The lifeblood of advertising is innovation.
Certainly, within a particular agency or marketing department, we rely very heavily on strategic thinkers and creative geniuses who conceive of ways to communicate brand values to interested consumers. But we always do this - in nearly all cases - using something that someone, somewhere has come up with.
The list of innovations that advertising relies upon is nearly endless. Advertising (as we know it) came about in the first place thanks to the rapid rise of magazines in the early 20th century. It spread thanks to the creation of radio networks in the '20s and '30s. Television multiplied the potential of advertising's reach and creative potential, starting in the '50s, and was further catapulted by the creative brains Lucille Ball, Ed Sullivan, and Carrol O'Connor. In the '80s, we had the explosion of cable television and the '90s got us the Internet and mobile phones. This decade has given us social media and streaming media.
Clearly, advertisers are deeply reliant upon a world where innovation flows very freely. But we shouldn't simply be passengers on the Innovation Train. We should actively be engaged and informed, not only about what is currently happening (we have lots of newsfeeds and great blogs for that) but also where we are headed and, most importantly, if there is anything that is getting in the way.
As we begin to close the books on 2010 and look toward 2011, I think we should commit ourselves, as individuals and as an industry toward ensuring we are operating in an environment where innovation can happen. We can do that by focusing on three qualities that are absolutely critical for innovations. We need a world that is open, neutral, and communal.
The Three Elements of Innovation
Innovation is now intimately tied to communications technology. In part this is because many innovations use that underlying technology. But just as importantly, many innovations become known to the greater world through these channels. These channels are the ones that need to be cultivated.
The first way we can do this is to consistently ensure that there is a large amount of content that is open and available. It has become clear that one of the key ways that we get new things is from the combination of already created things. This is true of technology and it is also true of content. The artist Girl Talk has created a complete album pulling samples from other songs. That album was released with a Creative Commons license, which means it can be further taken and embedded into other new works. The concept of "open" needs to infuse our creative thinking, allowing us to make better new things leveraging others work, but also driving us to release our work out to the world to see what new things they can make.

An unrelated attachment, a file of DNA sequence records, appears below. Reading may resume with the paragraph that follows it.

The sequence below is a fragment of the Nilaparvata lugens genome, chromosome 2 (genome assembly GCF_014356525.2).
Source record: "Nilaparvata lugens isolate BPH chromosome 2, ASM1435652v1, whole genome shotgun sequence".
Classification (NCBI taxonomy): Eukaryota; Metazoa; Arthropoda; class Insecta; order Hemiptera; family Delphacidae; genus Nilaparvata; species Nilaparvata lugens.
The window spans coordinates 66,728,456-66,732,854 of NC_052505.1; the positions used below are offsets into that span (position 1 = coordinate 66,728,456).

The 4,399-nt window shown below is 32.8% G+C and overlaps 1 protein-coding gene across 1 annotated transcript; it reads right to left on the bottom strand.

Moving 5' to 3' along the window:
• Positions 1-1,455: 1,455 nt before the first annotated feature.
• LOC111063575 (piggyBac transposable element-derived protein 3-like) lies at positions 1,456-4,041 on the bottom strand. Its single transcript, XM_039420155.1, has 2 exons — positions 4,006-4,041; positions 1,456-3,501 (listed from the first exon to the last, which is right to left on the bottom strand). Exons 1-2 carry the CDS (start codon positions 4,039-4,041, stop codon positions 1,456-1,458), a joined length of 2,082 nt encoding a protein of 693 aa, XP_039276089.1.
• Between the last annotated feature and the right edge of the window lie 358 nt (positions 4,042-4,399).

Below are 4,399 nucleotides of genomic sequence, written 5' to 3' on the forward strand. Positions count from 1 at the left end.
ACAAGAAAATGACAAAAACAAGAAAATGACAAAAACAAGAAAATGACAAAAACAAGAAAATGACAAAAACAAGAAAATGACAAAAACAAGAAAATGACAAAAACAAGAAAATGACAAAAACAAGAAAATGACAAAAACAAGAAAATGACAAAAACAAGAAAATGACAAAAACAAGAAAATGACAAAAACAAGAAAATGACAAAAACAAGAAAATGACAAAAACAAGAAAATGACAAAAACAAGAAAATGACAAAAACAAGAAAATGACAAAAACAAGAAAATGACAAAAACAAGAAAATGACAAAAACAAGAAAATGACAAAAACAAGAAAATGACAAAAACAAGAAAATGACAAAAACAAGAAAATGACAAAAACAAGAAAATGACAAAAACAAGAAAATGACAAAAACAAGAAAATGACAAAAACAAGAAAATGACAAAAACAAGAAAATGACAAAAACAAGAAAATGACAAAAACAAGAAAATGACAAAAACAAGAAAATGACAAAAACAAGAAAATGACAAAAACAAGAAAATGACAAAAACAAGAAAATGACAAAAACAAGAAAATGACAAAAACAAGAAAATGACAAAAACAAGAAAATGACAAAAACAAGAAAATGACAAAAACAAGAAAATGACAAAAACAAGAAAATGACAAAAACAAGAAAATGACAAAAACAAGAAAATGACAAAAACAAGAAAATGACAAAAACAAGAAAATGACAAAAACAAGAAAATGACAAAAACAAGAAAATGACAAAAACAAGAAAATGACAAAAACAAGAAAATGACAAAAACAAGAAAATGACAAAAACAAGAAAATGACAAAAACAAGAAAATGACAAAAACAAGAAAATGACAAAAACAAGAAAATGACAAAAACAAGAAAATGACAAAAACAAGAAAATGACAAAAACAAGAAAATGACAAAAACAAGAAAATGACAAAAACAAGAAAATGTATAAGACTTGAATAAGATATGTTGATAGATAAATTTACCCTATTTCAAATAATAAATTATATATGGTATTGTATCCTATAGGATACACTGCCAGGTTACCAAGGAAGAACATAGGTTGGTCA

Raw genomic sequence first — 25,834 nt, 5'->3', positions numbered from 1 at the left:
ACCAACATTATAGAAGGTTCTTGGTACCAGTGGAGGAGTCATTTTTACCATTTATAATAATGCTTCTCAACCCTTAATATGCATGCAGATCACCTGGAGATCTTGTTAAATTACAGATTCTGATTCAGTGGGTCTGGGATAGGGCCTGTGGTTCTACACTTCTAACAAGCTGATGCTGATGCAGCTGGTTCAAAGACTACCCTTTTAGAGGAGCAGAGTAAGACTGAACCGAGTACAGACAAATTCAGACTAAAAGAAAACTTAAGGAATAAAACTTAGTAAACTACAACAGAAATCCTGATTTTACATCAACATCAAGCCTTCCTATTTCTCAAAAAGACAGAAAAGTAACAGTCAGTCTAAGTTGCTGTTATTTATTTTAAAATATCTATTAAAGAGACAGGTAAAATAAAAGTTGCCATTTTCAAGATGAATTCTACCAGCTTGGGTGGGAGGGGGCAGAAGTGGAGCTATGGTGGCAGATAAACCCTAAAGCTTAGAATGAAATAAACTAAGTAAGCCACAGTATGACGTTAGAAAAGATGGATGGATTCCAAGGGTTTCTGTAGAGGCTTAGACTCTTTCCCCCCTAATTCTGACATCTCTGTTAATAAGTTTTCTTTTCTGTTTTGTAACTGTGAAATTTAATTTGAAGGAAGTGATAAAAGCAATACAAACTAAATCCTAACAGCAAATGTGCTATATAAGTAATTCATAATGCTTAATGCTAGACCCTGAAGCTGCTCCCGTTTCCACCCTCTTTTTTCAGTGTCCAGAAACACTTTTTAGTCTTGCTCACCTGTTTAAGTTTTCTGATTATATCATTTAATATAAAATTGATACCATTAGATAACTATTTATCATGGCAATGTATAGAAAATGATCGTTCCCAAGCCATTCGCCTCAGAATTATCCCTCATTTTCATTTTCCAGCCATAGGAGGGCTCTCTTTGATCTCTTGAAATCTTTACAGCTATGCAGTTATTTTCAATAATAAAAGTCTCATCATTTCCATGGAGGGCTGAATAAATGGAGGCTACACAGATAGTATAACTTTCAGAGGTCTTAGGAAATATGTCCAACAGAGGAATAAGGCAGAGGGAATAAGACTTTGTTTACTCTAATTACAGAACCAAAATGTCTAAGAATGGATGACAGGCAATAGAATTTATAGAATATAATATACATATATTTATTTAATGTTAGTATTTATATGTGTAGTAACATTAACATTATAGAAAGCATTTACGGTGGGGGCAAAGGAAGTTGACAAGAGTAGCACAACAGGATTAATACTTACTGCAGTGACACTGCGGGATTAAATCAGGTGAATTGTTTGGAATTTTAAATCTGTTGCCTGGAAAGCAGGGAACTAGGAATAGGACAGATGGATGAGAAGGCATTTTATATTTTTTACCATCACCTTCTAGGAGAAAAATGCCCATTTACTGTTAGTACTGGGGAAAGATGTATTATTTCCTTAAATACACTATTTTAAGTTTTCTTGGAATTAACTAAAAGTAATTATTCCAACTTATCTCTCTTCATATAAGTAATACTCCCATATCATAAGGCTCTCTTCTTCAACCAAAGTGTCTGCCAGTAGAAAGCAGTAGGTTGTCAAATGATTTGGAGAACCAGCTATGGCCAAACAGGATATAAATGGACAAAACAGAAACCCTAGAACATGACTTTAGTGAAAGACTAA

The second thing we need to ensure is that our networks remain neutral. I mentioned this in my last column but it bears repeating. We have to have a network where every piece of data is transported equally. We can't allow any single entity to give preferential treatment to content of a certain type or from a certain source. If we do this, we are going to narrow our future, because we will decrease the chances that something from somewhere we've never heard of will pop up.
The last thing we need to tie all of this together is to ensure that our networks are communal. By that, I mean that we need to take the concepts of social networks - that we operate within a context of the people we know and trust - and infuse it into many of the things that we do. This is probably the biggest new element of the networks that we use and is a redefinition of the concept. Networks previously were built and operated by highly-skilled people with a lot of funding. If you wanted in, you needed to pay for it and play by their rules. Today, networks are built among a group of people with a common interest.
We all love innovation, and many of us want to do innovation. But it's more critical that we focus on creating a world where innovation can happen. This is what I plan to focus on in the coming year. I want to make sure that this industry sustains itself as it evolves, and that the great things of the past don't overtake the amazing potential of the future.
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Gary Stein is SVP, strategy and planning in iCrossing's San Francisco office. He has been working in marketing for more than a decade. Gary lives in San Francisco with his family. Follow him on Twitter: @garyst3in. The opinions expressed in Gary's columns are his alone.
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